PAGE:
0
$\begingroup$

$Y$ (scores among black students) $\sim X_1 + X_1^2 + X_2 + (X_1 * X_2) + (X_1^2 * X_2)$

X1           0.089626*** (e.g. same ethnic teacher)
X1^2         -0.008001***
X1*X2        0.003887*** (e.g. same ethnic teacher * principals' leadership
X1^2*X2      -0.000231***

In this case, How can I interpret (X1^2*X2)?

$\endgroup$
  • $\begingroup$ Without the coefficients this is unlikely to get a sensible answer. What is your scientific question which caused you to fit such a model? $\endgroup$ – mdewey Dec 24 '18 at 15:48
  • $\begingroup$ I put the coefficients and it would be two-level hierarchical linear modeling (students within schools). I would like to examine the effects of the size of black teachers on black students' score and how it varies by principals' multicultural leadership. And I assume that the relationship between the size and students' score may be non-linear. $\endgroup$ – Jay Dec 24 '18 at 16:11
  • 1
    $\begingroup$ What sort of values do X1 and X2 take? From your very brief post they sound like binary (0 or 1) variables, in which case I don't understand why you would square one of them. That question aside, in a test-score context it would be very rare to have a productive use for all 3 types of effects (main effect, interaction and squared term) involving the same variable. $\endgroup$ – rolando2 Dec 24 '18 at 19:59
  • $\begingroup$ Sorry for confusing. X1 is the percentage of black teachers and X2 is Likert scale. $\endgroup$ – Jay Dec 24 '18 at 21:24
1
$\begingroup$

This regression can be written more simply as:

$$Y \sim (X_1 + X_1^2)*X_2.$$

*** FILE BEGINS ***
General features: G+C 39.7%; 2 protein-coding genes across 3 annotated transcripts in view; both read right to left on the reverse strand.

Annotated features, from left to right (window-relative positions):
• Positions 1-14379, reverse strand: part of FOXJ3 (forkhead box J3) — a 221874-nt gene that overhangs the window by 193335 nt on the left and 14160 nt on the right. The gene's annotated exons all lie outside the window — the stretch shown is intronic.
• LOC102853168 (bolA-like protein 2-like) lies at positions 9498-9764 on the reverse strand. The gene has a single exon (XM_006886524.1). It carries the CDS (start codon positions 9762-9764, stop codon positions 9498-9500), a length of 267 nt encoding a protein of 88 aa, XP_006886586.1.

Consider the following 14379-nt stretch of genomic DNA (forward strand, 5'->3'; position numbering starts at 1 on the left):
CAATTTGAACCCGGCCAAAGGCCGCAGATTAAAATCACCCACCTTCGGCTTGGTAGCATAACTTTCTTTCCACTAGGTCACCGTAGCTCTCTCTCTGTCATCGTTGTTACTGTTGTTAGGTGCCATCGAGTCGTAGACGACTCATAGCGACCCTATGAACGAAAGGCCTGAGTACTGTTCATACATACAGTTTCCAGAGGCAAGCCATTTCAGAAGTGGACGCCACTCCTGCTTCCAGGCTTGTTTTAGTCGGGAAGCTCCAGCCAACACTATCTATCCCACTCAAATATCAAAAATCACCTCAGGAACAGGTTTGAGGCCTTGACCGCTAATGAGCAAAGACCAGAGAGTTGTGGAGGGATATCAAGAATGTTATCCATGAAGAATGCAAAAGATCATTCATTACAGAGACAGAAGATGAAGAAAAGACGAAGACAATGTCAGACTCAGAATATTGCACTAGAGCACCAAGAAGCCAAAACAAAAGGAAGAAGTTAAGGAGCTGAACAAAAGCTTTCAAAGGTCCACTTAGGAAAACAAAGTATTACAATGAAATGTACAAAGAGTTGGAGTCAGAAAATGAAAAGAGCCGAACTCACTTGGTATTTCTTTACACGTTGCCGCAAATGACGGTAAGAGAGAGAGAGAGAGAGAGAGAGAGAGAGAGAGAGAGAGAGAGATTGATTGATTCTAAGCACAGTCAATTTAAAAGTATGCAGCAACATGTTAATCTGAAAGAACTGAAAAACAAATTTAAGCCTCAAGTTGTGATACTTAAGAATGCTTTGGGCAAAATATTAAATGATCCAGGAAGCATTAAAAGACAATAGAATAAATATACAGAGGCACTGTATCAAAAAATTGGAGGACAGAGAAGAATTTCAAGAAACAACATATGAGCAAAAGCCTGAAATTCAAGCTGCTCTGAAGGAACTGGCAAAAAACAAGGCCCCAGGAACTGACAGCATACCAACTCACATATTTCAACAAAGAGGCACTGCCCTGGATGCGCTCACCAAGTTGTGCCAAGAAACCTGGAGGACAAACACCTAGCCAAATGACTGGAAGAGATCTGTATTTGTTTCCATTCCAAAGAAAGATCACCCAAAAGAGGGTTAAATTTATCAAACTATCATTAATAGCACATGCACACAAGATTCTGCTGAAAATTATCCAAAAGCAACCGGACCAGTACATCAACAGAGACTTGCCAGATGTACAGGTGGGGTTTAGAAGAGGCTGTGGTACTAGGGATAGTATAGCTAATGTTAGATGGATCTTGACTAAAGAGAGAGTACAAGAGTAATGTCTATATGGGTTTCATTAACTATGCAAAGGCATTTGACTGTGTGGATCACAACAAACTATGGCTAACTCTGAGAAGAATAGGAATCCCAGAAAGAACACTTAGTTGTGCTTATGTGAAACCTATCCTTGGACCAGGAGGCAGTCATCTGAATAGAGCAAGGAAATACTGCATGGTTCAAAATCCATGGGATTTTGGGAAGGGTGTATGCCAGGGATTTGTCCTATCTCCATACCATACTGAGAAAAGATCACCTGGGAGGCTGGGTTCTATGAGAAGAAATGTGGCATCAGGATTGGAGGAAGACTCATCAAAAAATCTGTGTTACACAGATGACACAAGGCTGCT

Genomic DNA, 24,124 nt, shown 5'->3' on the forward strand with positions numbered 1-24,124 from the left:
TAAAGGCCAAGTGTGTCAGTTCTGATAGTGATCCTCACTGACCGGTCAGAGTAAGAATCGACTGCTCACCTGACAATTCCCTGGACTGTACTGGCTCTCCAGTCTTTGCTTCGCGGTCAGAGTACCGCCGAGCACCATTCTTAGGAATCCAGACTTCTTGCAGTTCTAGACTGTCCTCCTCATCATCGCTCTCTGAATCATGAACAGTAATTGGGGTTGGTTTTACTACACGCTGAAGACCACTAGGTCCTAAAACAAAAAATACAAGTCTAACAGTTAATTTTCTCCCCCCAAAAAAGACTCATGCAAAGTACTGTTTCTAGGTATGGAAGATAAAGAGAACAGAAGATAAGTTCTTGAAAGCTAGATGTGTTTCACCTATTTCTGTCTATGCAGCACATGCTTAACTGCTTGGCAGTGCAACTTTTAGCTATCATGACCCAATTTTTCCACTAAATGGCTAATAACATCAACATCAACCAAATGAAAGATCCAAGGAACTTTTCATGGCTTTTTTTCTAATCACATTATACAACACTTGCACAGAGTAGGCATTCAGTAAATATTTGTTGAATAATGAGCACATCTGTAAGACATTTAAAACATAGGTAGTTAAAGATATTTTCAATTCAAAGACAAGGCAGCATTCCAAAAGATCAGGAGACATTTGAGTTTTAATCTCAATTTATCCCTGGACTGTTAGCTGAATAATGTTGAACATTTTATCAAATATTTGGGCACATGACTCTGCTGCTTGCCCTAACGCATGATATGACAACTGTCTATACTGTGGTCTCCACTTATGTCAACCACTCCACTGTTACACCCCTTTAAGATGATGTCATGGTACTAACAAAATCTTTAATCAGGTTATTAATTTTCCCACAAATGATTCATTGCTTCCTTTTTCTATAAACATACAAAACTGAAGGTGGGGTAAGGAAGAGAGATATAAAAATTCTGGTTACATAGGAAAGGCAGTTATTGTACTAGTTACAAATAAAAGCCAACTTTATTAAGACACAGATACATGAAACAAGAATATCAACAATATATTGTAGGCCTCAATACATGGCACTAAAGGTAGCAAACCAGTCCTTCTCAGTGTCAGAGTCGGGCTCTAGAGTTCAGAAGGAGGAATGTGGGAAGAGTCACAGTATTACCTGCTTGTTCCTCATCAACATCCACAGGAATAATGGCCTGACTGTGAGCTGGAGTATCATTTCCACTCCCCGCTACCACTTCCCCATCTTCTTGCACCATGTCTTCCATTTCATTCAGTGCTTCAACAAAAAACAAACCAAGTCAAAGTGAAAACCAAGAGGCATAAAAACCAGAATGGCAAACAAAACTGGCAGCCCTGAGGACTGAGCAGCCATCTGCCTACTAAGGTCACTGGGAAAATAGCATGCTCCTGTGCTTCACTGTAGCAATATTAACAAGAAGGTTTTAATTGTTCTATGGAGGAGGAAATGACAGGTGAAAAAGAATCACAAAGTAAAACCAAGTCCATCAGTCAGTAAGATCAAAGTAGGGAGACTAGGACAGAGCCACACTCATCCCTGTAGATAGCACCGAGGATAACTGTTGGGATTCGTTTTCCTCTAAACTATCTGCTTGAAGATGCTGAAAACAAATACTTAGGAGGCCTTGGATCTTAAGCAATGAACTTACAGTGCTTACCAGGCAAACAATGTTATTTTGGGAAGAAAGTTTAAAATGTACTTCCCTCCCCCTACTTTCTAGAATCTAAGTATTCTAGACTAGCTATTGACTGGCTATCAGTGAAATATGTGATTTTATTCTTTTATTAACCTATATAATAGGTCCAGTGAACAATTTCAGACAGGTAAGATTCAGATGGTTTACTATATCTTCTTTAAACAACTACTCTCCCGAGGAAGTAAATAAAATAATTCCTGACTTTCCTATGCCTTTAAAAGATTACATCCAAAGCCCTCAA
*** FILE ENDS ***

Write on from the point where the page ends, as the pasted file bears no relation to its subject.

This model involves main effect terms plus interaction for the variable $X_2$ and a second-order polynomial in the first variable $X_1$. In such a model, the main effects and interactions are:

$$\begin{matrix} \text{Main effect of variable } X_1 & & & & X_1+X_1^2 \\[6pt] \text{Main effect of variable } X_2 & & & & X_2 \\[6pt] \text{Interaction effect of variables } X_1 \text{ and } X_2 & & & & (X_1+X_1^2):X_2 \\[6pt] \end{matrix}$$

The individual term $X_1^2:X_2$ is not really meaningful in itself, since it is an interaction with only one of the terms in the second-order polynomial for your variable $X_1$. When interpreting the variables you should keep all the parts of your polynomial variable together.

$\endgroup$
  • $\begingroup$ I don't follow. The original regression explicitly references five functionally independent variables and (perhaps, depending on what "$\sim$" is intended to mean), implicitly references a constant and therefore estimates either five or six independent parameters. Your model estimates only three or four (including the constant). In what sense is it equivalent, then? $\endgroup$ – whuber Dec 26 '18 at 20:30
  • $\begingroup$ The symbol $\sim$ is used in the same way the OP uses it in his question ---i.e., as part of R syntax for a regression equation. (The symbol $*$ is product interaction and the symbol $:$ is single interaction.) In this syntax, the regression $Y \sim (X_1 + X_1^2) * X_2$ is just a shorthand for the equivalent regression $Y \sim X_1 + X_1^2 + X_2 + X_1:X_2 + X_1^2:X_2$ (both of which implicitly include constants, since there is no $-1$ term in either expression). $\endgroup$ – Ben Dec 26 '18 at 23:05
  • $\begingroup$ The model matrix for the formula y ~ (x1 + x1^2)*x2 has four columns while the model matrix for the formula y ~ x1 + I(x1^2) + x2 + I(x1*x2) + I(x1^2*x2) corresponding to (perhaps one, but a natural one) interpretation of the OP's model has six columns. The models are not the same, so I'm struggling to see how your answer addresses the question. $\endgroup$ – whuber Dec 26 '18 at 23:35

Your Answer

By clicking “Post Your Answer”, you agree to our terms of service, privacy policy and cookie policy

Not the answer you're looking for? Browse other questions tagged or ask your own question.